Participants solidify and share the knowledge they
have gained as they prepare and present a slide presentation for their
community and peers at other schools.
||Participants observe and learn about
pillar coral (Dendrogyra cylindrus). This is one of the few stony
corals whose polyps (individual coral animals) can be observed extended
during the day.
The long-term goal of this course is to create educated and
pro-active members of island and coastal communities empowered with the
knowledge and commitment needed to conserve and protect valuable coastal
ecosystems for their and future generations.
Southern stingray rises from
feeding on the bottom before an underwater Caribbean sunset. One
of the many reef creatures Youth Corps participants will get to
The course materials and activities are designed to convey the economic
importance of coral reefs, the human behaviors currently threatening this
critical ecosystem, and coral reef conservation/restoration solutions that can
be initiated by local island and coastal communities.
|Discarded fishing net strangles coral reef.
Participants will learn about and see many of the man-made threats to
This annual program involves a commitment to 19 Saturday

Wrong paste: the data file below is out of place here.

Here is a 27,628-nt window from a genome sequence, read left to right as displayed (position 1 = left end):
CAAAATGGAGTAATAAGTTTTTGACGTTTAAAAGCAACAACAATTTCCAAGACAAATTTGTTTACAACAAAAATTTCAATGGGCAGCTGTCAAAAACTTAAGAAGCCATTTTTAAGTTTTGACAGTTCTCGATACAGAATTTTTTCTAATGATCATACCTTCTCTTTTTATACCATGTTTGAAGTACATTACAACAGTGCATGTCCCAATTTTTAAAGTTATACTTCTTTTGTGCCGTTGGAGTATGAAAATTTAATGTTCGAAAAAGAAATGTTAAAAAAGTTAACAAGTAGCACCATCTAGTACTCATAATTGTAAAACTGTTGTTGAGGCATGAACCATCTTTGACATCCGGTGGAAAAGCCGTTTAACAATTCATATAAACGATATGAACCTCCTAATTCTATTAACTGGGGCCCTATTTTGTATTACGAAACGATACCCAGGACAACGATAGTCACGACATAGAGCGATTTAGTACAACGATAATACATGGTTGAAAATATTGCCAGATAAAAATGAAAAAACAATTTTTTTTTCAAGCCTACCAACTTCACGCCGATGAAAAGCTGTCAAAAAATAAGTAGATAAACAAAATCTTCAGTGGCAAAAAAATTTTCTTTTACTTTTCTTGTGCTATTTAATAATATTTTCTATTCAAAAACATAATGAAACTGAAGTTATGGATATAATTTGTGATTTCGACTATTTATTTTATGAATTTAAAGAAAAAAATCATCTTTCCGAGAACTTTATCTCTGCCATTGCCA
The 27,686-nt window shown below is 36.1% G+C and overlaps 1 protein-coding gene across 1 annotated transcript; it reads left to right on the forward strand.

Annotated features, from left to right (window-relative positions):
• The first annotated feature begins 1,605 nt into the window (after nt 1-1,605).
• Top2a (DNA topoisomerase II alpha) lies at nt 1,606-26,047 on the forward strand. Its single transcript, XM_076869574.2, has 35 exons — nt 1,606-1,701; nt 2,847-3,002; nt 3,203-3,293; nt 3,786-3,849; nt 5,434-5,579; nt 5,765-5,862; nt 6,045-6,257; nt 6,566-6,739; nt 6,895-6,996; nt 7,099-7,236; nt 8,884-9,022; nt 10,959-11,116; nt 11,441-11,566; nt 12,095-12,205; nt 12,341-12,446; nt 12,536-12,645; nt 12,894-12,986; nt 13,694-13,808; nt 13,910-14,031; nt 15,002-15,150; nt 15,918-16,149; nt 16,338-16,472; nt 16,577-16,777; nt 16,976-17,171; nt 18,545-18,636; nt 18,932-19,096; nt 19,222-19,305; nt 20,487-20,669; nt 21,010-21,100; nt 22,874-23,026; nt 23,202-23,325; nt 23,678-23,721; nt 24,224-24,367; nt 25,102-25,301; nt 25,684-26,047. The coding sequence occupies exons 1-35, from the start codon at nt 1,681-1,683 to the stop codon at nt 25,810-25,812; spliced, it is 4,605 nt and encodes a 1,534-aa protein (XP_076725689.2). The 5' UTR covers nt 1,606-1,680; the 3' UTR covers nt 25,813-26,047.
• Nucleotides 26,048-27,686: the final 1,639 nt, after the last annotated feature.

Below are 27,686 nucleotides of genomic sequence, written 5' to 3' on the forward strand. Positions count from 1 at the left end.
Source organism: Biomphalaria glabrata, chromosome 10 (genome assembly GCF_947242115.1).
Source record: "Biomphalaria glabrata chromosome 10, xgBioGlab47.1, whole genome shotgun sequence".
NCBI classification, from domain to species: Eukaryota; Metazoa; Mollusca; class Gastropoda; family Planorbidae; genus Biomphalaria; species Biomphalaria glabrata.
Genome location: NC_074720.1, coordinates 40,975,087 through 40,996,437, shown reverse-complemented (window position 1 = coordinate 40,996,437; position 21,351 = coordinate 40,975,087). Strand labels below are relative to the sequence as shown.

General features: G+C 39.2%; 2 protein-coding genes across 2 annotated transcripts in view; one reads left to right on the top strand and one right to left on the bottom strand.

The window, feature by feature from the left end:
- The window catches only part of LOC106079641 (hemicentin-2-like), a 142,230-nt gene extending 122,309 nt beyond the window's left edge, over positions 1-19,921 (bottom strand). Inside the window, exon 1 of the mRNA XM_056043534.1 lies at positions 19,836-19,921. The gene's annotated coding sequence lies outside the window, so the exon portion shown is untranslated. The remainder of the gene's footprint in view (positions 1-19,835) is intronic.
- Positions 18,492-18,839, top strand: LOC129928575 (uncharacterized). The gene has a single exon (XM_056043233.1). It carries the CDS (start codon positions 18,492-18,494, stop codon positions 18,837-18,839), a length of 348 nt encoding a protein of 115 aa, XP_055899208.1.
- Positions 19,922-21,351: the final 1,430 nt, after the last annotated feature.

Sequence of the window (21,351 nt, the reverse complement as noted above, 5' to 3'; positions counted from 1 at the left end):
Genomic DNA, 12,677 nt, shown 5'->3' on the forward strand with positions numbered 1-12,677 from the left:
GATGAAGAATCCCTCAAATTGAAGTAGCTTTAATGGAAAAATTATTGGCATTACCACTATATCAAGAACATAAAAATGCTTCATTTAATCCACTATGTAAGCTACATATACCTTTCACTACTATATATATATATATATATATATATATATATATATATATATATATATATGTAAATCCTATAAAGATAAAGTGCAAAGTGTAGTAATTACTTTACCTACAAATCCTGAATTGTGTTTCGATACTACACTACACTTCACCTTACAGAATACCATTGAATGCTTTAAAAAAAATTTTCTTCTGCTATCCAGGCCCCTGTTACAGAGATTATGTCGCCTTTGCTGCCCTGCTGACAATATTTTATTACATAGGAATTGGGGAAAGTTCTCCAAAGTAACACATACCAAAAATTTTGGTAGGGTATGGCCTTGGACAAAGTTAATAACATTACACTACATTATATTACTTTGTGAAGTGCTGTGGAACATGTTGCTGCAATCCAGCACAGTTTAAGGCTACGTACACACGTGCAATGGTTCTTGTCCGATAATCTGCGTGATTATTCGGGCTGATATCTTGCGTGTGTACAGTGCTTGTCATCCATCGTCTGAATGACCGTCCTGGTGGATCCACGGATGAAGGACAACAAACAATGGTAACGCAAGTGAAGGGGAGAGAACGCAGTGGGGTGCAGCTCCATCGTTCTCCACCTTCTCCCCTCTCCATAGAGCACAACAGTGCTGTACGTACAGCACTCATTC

sessions, from the hours of 8:00 am until 3:00 pm. A nighttime trip to the
bioluminescent bay on Culebra is planned for Saturday, March 9th. Four
weekdays during summer break are scheduled for night patrol and documentation
of Culebra's Giant Leatherback Sea Turtle nesting beaches. (See Course
Some Saturday classes will be shorter depending on weather or on
the amount of material to cover. No activities are scheduled for the
months of December or July to accommodate family vacations. Twenty-four
(24) total sessions are scheduled for the year.
||Tired Youth Corps students nearing the end of an all
night sea turtle watch - Playa Brava, Culebra, Puerto Rico.
|Giant Leatherback (Dermochelys coriacea) sea turtle
hatchling - Playa Brava, Culebra, Puerto Rico.
Awards and gift certificates will be given to those students
successfully completing the course. Students cannot miss more than three
sessions to successfully complete the course.
There is no cost to participants, however kids are encouraged to
provide their own masks, fins, and snorkels. This equipment should be
purchased after the student is familiar with how to select proper fitting gear.
CORALations will also supply snorkel equipment, wet suits and life jackets.
Visiting Culebra's coral reefs.
Participating students and parents will be required to read and
sign liability release forms.
If there are more than 15 applicants interested in
participating, older students will be given priority, as the younger students will have the opportunity to
participate the following year.
All course materials and instruction will be given in Spanish
with English translation provided.
Local teachers are cordially invited to participate.
An orientation will be held December 1, 2001, at the Culebra Public Library. Interested students should bring parent or guardian to
Funding for CORALations' Conservation Youth Corps 2002 is
provided by these generous sponsors.
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